THE CORONAVIRUS AND SMALL BUSINESS LAW SERIES
This blog post series provides key legal tips to help you secure your business success during the Coronavirus pandemic. With this knowledge, you can return to what you do best – your service or product.
Today’s topic: Pivoting from Brick & Mortar to an Online Business during the Coronavirus Pandemic
I’ve been privileged to work with some fantastic businesses! With their brick and mortar businesses shuttered, these entrepreneurs quickly pivoted online.
Even in a race to re-open online, securing your success legally remains critical. In this blog post, I share my top five legal tips.
“Opportunities don’t happen. You create them.”
— Chris Grosser
Topic #5: Top Five Legal Tips When Pivoting to an Online Business
Tip #1 Online User Interactions Terms
Like many businesses, you may have moved online with your clients. You breathe a sigh of relief that the technology works. Kudos to you.
In this new online-based economy, protect yourself and your business with terms and conditions and agreements.
Terms and Conditions should clearly define your company’s rules for others posting content. The terms should also include a disclaimer stating how users can use the information on your website. You should also clearly state what liability (if any) your business accepts.
Don’t forget about accessibility regulations as well. Your website must provide equal access to all web users, including those with a disability.
Be sure any personal information you collect and use complies with privacy laws around the world.
Also, any communications generated from your website (such as email subscriptions) should include an “opt-in” to comply with anti-spam laws.
Tip #3 Online Data Protection
With data breaches being so prevalent these days, take precautions to prevent being hacked and include information for those accessing your website of what your security policy includes.
If you are selling online, you need to pay special attention to e-commerce security and regulations and consumer protection laws.
Routine backups of your documents and content are essential for your practice and clients’ privacy.
In general, be aware of both your government compliance legal obligations and your contractual legal obligations; and ensure that you adhere to all.
Tip #4 Protect your Online Content
As an online business, your content is key to your livelihood. Your content is the expression of your talent, expertise, and value.
The widespread availability of your content may provide a vast marketplace for attracting business, but it also provides a vast number of opportunities for others to steal your content, use your content without your permission, and even take credit for it.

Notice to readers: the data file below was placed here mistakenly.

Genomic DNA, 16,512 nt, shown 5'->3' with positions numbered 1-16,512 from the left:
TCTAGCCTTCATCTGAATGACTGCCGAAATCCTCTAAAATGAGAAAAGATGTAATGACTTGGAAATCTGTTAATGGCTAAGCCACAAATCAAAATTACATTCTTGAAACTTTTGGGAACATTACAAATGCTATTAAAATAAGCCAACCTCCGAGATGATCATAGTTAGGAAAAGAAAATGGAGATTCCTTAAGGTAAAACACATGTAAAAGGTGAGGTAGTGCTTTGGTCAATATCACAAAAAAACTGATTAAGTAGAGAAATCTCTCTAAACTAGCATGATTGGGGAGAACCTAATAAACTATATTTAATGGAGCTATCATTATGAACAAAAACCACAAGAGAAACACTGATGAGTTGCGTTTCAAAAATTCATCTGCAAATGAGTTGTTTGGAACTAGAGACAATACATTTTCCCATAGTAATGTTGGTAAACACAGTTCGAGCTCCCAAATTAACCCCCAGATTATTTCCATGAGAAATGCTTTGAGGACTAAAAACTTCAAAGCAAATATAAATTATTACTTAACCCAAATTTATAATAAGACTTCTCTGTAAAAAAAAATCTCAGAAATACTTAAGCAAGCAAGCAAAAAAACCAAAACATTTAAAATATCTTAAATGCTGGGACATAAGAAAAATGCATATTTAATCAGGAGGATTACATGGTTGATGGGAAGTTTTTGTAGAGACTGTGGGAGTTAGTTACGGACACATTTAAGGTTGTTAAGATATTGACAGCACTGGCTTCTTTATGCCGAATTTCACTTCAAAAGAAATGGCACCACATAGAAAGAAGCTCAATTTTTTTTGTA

Now more than ever, it is critical to claim and secure your content ownership.
First and foremost is the inclusion of notices on all content you create. You can include a copyright notice on your website, publications, and videos. You can include a trademark notice with your name, logo, and tagline.
A copyright or trademark notice is like a “no trespassing sign” at the entrance to property. It doesn’t actually prevent violations of the law, but it puts everyone on notice that your property is private, protected, and patrolled.
For your key content, consider registering the copyrights and trademarks as well. Registration provides additional protection to the owner, such as the right to sue for infringement.
Let’s now turn to protecting your use of other’s content within your online business. Inadvertent use without permission of someone else’s protected content can put your business at risk.
Lack of knowledge or lack of intent do not shield you from liability. The ease of merely copying content from one site to another may leave you exposed to liability under copyright law, trademark law, or even violation of online terms.
Be cautious of using content you did not 100% create. Try to use your own creations or licensed material.
When not readily clear, try to obtain permission to publish from the content owner.
Awareness and best practices in using other people’s content can be a valuable mechanism to minimize your legal risk. Start today: evaluate your current practices and take that first step to securing your success.
As you focus on creating and growing your online business, it’s easy to lose sight of the everyday legal considerations.
Avoiding unnecessary risk will directly impact your future success.
Check out the entire Coronavirus and Small Business Law Series here.
Do you need help with securing the success of your online business? If you’re a Florida business or resident, I can help. Contact me here.